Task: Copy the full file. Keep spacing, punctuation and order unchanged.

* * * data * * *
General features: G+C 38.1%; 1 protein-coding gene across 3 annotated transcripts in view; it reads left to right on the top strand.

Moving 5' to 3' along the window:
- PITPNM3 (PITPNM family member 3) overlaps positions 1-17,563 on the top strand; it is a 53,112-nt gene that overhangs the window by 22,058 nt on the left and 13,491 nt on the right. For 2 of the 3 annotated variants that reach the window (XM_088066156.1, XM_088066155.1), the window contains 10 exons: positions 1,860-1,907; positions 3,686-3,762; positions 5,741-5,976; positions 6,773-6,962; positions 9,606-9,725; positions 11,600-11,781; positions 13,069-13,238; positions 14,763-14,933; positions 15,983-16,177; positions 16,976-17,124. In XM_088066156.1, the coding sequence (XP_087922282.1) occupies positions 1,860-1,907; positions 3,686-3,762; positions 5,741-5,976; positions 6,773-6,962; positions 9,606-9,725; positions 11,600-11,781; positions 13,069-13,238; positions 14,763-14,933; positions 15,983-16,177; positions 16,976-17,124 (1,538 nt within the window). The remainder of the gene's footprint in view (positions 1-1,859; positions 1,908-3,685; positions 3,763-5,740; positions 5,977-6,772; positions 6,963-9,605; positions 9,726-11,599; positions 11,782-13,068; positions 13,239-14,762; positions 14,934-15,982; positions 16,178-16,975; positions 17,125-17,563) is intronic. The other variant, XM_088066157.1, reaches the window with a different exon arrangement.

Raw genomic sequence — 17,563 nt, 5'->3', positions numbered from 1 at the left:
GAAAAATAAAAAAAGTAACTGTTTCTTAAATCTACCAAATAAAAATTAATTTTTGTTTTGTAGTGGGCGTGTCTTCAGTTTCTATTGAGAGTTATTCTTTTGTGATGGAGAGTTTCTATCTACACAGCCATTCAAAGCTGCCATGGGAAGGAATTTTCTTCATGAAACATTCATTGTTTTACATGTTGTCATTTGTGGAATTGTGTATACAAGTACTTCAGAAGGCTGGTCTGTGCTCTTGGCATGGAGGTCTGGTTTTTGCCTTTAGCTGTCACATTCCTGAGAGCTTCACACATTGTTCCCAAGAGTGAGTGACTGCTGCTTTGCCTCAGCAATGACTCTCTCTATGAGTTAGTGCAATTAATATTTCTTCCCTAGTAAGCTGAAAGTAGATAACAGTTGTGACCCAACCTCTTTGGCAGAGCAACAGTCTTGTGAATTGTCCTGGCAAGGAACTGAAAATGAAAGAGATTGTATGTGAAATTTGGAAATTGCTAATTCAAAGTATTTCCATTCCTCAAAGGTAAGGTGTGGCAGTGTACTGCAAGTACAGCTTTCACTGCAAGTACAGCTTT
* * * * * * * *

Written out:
General features: G+C 38.1%; 1 protein-coding gene across 3 annotated transcripts in view; it reads left to right on the top strand.

Moving 5' to 3' along the window:
- PITPNM3 (PITPNM family member 3) overlaps positions 1-17,563 on the top strand; it is a 53,112-nt gene that overhangs the window by 22,058 nt on the left and 13,491 nt on the right. For 2 of the 3 annotated variants that reach the window (XM_088066156.1, XM_088066155.1), the window contains 10 exons: positions 1,860-1,907; positions 3,686-3,762; positions 5,741-5,976; positions 6,773-6,962; positions 9,606-9,725; positions 11,600-11,781; positions 13,069-13,238; positions 14,763-14,933; positions 15,983-16,177; positions 16,976-17,124. In XM_088066156.1, the coding sequence (XP_087922282.1) occupies positions 1,860-1,907; positions 3,686-3,762; positions 5,741-5,976; positions 6,773-6,962; positions 9,606-9,725; positions 11,600-11,781; positions 13,069-13,238; positions 14,763-14,933; positions 15,983-16,177; positions 16,976-17,124 (1,538 nt within the window). The remainder of the gene's footprint in view (positions 1-1,859; positions 1,908-3,685; positions 3,763-5,740; positions 5,977-6,772; positions 6,963-9,605; positions 9,726-11,599; positions 11,782-13,068; positions 13,239-14,762; positions 14,934-15,982; positions 16,178-16,975; positions 17,125-17,563) is intronic. The other variant, XM_088066157.1, reaches the window with a different exon arrangement.

Raw genomic sequence — 17,563 nt, 5'->3', positions numbered from 1 at the left:
GAAAAATAAAAAAAGTAACTGTTTCTTAAATCTACCAAATAAAAATTAATTTTTGTTTTGTAGTGGGCGTGTCTTCAGTTTCTATTGAGAGTTATTCTTTTGTGATGGAGAGTTTCTATCTACACAGCCATTCAAAGCTGCCATGGGAAGGAATTTTCTTCATGAAACATTCATTGTTTTACATGTTGTCATTTGTGGAATTGTGTATACAAGTACTTCAGAAGGCTGGTCTGTGCTCTTGGCATGGAGGTCTGGTTTTTGCCTTTAGCTGTCACATTCCTGAGAGCTTCACACATTGTTCCCAAGAGTGAGTGACTGCTGCTTTGCCTCAGCAATGACTCTCTCTATGAGTTAGTGCAATTAATATTTCTTCCCTAGTAAGCTGAAAGTAGATAACAGTTGTGACCCAACCTCTTTGGCAGAGCAACAGTCTTGTGAATTGTCCTGGCAAGGAACTGAAAATGAAAGAGATTGTATGTGAAATTTGGAAATTGCTAATTCAAAGTATTTCCATTCCTCAAAGGTAAGGTGTGGCAGTGTACTGCAAGTACAGCTTTCACTGCAAGTACAGCTTT